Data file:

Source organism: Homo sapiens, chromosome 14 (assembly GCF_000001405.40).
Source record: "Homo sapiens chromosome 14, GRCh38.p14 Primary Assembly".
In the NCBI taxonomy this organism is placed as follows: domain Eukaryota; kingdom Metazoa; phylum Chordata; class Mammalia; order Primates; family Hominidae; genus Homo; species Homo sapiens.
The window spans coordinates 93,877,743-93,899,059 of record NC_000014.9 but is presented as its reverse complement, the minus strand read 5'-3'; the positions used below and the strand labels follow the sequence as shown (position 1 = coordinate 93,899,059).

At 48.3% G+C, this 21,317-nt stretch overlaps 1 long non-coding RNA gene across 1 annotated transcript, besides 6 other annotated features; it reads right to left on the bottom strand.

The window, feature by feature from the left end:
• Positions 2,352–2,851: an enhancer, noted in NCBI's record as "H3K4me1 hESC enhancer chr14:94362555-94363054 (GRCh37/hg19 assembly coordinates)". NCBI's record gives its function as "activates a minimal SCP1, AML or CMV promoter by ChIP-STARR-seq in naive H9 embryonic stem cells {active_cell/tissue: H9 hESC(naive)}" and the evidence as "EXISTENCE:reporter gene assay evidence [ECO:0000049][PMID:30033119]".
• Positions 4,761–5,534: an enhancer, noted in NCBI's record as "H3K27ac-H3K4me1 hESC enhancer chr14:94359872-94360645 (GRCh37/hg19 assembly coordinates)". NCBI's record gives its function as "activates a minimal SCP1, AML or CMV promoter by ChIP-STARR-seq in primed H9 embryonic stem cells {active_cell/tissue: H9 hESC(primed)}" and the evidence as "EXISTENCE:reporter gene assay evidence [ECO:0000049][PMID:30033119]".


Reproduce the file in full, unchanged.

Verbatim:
Source organism: Homo sapiens, chromosome 14 (assembly GCF_000001405.40).
Source record: "Homo sapiens chromosome 14, GRCh38.p14 Primary Assembly".
In the NCBI taxonomy this organism is placed as follows: domain Eukaryota; kingdom Metazoa; phylum Chordata; class Mammalia; order Primates; family Hominidae; genus Homo; species Homo sapiens.
The window spans coordinates 93,877,743-93,899,059 of record NC_000014.9 but is presented as its reverse complement, the minus strand read 5'-3'; the positions used below and the strand labels follow the sequence as shown (position 1 = coordinate 93,899,059).

At 48.3% G+C, this 21,317-nt stretch overlaps 1 long non-coding RNA gene across 1 annotated transcript, besides 6 other annotated features; it reads right to left on the bottom strand.

The window, feature by feature from the left end:
• Positions 2,352–2,851: an enhancer, noted in NCBI's record as "H3K4me1 hESC enhancer chr14:94362555-94363054 (GRCh37/hg19 assembly coordinates)". NCBI's record gives its function as "activates a minimal SCP1, AML or CMV promoter by ChIP-STARR-seq in naive H9 embryonic stem cells {active_cell/tissue: H9 hESC(naive)}" and the evidence as "EXISTENCE:reporter gene assay evidence [ECO:0000049][PMID:30033119]".
• Positions 4,761–5,534: an enhancer, noted in NCBI's record as "H3K27ac-H3K4me1 hESC enhancer chr14:94359872-94360645 (GRCh37/hg19 assembly coordinates)". NCBI's record gives its function as "activates a minimal SCP1, AML or CMV promoter by ChIP-STARR-seq in primed H9 embryonic stem cells {active_cell/tissue: H9 hESC(primed)}" and the evidence as "EXISTENCE:reporter gene assay evidence [ECO:0000049][PMID:30033119]".